Touching gesture: Black Cap Tom Blundell's message in historic century

Publish Date
Monday, 30 December 2019, 6:06PM
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By: Cameron McMillan

He was the one Black Caps batsman who showed real fight in Melbourne today but Tom Blundell was doing it for a young girl who is going through a much bigger battle.

Blundell scored his second test century and his first opening the innings after being recalled to the Black Caps side for his first test in two years.

The 29-year-old became the first New Zealander to reach three figures in the series, and the first at the MCG, before being the last man dismissed for 121 as the Black Caps were bowled out for 240 to lose the test by 247 runs.

Blundell's multi-coloured batting grip was in support of six-year-old Hollie Beattie who is battling cancer.

The grip, designed by Hollie with the help of Kookaburra are being sold by Players Sports to help raise money for her cancer fight.

Hollie's father John is a foundation staff member of Players Sports and the company who have been selling the grips for $9.99 to raise money for her treatment. Teammates Neil Wagner and Tim Southee also used the grip in Melbourne while Southee has previously donated a test shirt signed by the team following the victory against Sri Lanka in Colombo earlier this year.

Hollie's parents Joanna and John told the Herald they were staying with family in Feilding and didn't have access to Sky's coverage the last two days so were listening to the test on Radio Sport. They started getting sent images from friends once they had seen Blundell batting with the grip.

"When he [Blundell] got to 50 we were sent a photo of him holding up the bat and then to hear he got 100 was exciting. We played the audio for Hollie on the radio and that was exciting for her," Joanna told the Herald.

Kookaburra spoke to Hollie about her favourite colours and she also helped design the colour waves.

"It's quite humbling really," her father told the Herald.

"It's one of those things at the time where you think 'really are people going to buy this grip?' but the support of players and Players Sport has been magnificent in making awareness," John said. "A lot of people around the country have been buying into it as well. It's been very humbling."

All profits from the special grips help support the Beattie family by way of helping with additional expenses as well as special outings for Hollie.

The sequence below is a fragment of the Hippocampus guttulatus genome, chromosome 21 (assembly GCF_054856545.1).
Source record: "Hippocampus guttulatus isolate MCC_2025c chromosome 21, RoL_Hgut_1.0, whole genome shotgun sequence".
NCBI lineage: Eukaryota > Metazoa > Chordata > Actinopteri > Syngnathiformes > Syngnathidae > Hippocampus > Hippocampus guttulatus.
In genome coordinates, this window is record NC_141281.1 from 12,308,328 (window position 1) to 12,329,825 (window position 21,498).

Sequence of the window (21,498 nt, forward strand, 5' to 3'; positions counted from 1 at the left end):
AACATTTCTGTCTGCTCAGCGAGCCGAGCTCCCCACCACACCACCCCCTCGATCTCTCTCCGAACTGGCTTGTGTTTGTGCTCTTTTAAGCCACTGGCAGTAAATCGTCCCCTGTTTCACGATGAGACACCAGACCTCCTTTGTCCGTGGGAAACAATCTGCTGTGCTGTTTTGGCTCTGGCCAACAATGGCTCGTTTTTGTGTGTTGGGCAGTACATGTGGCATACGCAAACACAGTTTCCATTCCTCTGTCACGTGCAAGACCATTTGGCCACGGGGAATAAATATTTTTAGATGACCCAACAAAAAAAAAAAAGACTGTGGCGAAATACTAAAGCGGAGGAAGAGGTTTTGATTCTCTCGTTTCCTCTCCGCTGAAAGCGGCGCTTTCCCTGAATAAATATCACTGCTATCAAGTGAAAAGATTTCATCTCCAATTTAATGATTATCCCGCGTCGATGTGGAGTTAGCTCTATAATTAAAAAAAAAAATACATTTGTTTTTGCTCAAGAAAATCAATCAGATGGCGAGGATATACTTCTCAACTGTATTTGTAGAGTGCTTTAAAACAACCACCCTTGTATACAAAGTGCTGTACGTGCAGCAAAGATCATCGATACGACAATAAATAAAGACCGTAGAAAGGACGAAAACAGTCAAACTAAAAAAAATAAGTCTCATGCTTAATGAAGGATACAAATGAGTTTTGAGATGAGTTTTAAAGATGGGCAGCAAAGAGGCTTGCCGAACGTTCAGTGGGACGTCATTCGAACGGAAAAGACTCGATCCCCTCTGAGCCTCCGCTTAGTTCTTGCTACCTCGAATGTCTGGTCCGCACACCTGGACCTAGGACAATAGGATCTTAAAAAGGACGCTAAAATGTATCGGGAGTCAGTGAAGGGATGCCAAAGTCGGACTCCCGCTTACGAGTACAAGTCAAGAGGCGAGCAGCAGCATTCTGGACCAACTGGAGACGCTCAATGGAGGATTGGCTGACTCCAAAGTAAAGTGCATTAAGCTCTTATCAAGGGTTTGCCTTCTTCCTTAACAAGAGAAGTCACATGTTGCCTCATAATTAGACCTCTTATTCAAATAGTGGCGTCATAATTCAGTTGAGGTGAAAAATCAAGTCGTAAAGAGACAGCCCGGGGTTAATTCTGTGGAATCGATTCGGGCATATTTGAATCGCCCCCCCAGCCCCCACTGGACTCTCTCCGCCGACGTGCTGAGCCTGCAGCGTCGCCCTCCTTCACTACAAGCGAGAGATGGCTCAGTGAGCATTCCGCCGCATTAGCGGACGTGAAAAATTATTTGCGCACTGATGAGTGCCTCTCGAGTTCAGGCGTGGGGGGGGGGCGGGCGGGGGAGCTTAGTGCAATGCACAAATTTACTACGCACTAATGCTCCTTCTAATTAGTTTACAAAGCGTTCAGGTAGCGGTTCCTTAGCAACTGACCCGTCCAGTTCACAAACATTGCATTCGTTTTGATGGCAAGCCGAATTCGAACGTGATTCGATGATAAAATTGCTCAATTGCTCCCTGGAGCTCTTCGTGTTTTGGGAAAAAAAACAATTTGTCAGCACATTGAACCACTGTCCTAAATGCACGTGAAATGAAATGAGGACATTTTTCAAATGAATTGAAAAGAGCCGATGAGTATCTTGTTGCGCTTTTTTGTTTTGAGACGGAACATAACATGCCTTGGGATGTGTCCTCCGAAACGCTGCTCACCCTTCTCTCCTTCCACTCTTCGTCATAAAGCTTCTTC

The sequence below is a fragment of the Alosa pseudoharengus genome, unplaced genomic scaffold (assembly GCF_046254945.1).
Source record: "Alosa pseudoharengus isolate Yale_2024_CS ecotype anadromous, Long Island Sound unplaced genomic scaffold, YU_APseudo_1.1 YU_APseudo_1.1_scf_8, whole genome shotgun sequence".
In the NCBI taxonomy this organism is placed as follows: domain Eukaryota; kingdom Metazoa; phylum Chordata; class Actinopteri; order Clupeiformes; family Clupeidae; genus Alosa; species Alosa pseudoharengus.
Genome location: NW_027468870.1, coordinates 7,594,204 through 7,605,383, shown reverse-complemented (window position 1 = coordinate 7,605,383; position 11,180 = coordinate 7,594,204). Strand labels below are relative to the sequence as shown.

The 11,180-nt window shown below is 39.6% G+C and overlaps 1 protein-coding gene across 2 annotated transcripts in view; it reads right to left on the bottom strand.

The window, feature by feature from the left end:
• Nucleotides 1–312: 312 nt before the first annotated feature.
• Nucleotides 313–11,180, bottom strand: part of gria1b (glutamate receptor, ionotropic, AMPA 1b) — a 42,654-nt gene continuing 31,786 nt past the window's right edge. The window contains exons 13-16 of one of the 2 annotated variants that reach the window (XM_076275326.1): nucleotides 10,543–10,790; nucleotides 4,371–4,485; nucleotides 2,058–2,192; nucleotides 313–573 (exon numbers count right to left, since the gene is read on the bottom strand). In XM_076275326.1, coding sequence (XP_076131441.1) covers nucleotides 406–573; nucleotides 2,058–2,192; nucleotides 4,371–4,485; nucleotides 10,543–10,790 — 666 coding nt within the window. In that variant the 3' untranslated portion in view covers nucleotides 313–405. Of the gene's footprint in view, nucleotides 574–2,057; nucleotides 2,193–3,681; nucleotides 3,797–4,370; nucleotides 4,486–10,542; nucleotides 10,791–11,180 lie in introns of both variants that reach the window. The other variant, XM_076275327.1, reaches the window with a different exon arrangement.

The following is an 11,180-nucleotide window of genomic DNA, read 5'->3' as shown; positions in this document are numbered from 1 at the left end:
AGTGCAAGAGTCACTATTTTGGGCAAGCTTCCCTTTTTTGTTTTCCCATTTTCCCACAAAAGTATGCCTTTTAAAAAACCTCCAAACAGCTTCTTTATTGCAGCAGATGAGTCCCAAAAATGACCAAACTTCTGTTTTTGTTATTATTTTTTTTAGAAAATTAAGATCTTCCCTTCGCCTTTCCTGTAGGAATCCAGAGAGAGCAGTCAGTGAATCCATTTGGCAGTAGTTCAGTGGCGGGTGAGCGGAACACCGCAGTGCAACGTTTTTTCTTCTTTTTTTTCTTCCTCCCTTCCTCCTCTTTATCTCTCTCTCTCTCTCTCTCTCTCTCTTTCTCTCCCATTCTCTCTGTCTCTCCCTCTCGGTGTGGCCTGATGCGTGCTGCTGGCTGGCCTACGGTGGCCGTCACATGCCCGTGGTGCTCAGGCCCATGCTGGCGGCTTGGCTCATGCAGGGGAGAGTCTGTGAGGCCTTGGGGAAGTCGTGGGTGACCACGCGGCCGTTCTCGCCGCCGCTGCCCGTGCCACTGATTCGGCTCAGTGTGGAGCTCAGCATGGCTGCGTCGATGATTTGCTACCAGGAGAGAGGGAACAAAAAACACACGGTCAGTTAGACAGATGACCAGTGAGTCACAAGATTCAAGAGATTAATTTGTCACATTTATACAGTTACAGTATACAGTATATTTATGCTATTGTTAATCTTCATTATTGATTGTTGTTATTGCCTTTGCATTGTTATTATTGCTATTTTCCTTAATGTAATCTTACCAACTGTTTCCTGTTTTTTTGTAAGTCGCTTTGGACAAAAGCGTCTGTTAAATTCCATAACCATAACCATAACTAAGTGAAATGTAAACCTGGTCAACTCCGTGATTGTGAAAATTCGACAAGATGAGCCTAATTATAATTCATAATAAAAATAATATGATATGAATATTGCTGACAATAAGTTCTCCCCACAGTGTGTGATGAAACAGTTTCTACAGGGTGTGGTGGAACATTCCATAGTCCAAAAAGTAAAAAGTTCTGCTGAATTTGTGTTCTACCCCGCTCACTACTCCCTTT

A Givealittle page for Hollie has also raised more than $28,000.

In July last year Hollie was diagnosed with a rare, aggressive form of cancer called Neuroblastoma. After initial chemotherapy cycles in December 2018 and following repeat tests, the family heard the devastating news that chemotherapy has failed to make an impact on the disease in her bone marrow. Hollie has been through several more cycles of chemo which lead up to two stem cell transplants which concluded in July.

"We've got two more months until we know if she's got through at all. We're just obviously hoping she has. It's been up and down and a longer journey than it should have been," Joanna said. "Fingers crossed the retest shows good news."

Blundell walked out to the middle of the MCG yesterday with fellow opener Tom Latham to begin the second innings with New Zealand needing 488 to win the second test.

However Latham, captain Kane Williamson and Ross Taylor all fell before the lunch break on day four to leave New Zealand struggling at 35-3. With three of the side's most experienced batsmen back in the sheds it was the opener rookie Blundell who led the fight.

Blundell batted for 321 minutes and almost carried his bat before being the ninth and final Black Cap dismissed. Blundell was probably the only winner for the Black Caps as he secured his place at the top of the order for the third test starting in Sydney on Thursday.

This article was first published on nzherald.co.nz and is republished here with permission